On Christmas Morning….

I will also bring my passiflora indoors before the weather gets too cold. It is marginally hardy in my climate but I don't want to risk it since I have come close to losing it in past winters.

Not worried about my Y. Filamentosa one bit!

Floral Azalea doing well indoors.

Kliems Hardy Gardenia looking good so far

Frostproof Gardenia in this cold microclimate in the yard was nearly killed to the ground after last winter, but with only snow as protection, it still managed to come back!

Thanks for looking!

Sunday, December 14, 2014

Front yard Palms in Mid December

Quick update on my washy (tied up and ready to go under it's protection at a moments notice), my Loquat (haven't given this tree's protection method too much thought yet) and my Sabal minor.

Sunday, November 30, 2014

The sun woke me up this morning

I always keep one window open in my room for the plants and today the sunrise woke me up. I wasn't mad though one bit, instead I took my camera out and snapped a picture. It was a beautiful sunrise!

Wednesday, November 26, 2014

A garden in my Basement

I decided that I would like to keep my plumerias growing throughout the winter. They take a long time to break dormancy in the spring and this past year all of them except my tallest plumeria made blooms too late in the season. The grow lights should help prevent that from happening again next summer. Some of my plumerias have buds on them indoors so maybe I will get lucky and enjoy some blooms indoors and again outdoors! Here's a picture of the setup. I'll give you guys another update in about a month!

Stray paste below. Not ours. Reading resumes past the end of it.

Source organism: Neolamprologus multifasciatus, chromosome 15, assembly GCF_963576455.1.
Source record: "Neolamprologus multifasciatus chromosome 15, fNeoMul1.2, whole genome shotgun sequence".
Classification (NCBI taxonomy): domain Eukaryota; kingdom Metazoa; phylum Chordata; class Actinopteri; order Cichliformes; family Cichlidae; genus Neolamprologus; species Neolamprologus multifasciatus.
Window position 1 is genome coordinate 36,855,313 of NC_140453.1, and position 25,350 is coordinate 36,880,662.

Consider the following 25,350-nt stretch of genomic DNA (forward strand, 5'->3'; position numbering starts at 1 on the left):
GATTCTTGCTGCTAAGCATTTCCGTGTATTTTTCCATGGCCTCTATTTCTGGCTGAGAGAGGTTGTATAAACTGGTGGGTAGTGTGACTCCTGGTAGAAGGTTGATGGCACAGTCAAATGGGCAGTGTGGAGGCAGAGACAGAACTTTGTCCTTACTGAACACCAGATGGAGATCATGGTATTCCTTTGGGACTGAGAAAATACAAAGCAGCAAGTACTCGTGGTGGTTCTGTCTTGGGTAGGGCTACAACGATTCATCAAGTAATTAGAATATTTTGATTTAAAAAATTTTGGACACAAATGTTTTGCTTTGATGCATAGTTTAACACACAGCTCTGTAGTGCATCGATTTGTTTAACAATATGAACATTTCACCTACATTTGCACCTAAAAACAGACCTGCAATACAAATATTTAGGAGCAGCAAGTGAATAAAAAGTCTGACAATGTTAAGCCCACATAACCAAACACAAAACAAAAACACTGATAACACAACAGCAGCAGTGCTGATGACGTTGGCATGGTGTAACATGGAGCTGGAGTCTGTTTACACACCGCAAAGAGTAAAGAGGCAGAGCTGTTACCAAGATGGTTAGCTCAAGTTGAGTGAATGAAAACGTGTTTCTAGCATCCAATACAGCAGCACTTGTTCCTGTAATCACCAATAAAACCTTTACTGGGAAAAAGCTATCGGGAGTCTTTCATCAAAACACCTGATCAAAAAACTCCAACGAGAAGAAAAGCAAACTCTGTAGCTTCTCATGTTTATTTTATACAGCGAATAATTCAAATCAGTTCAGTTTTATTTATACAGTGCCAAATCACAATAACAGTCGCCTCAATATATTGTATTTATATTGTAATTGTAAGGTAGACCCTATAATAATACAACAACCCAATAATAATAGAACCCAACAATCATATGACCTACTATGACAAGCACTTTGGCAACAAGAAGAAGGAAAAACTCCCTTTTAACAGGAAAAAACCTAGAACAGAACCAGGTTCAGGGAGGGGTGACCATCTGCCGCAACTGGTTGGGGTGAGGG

Happy Thanksgiving!

Friday, November 14, 2014

UPDATED: Comparison PICS: Pool area Spring 2014 to Present

The pool area has changed quite a bit over the past season as it does every year. So here's a post on how it's changed this season. I will continue to add pictures because the season isn't over yet and even when the growing season does end, the area still has some beauty to it when it's all cleaned up.

Coming out of a very tough winter. Everything looks alive but beat up for sure. 
April 5, 2014

June 18, 2014

August 12, 2014

September 11, 2014

October 3, 2014

October 25, 2014

November 14th, 2014. 
Still in the process of digging, mulching, and cleaning. No hard frosts yet.

A few blooms in Mid November in my NYC yard

It might be mid November and it might be NYC but that doesn't mean there aren't some tropical plants still blooming. We will be getting our first frost tonight so everything that is tender will be melted in the morning. First off here's a cool map. How often is it that you see the southeast getting their first frost advisories the same time as NYC!? There are no other freeze warnings outside of the city since all the surrounding area has already seen a killing freeze. The urban heat island effect has a lot of downsides but the one positive to it is a noticeably longer growing season.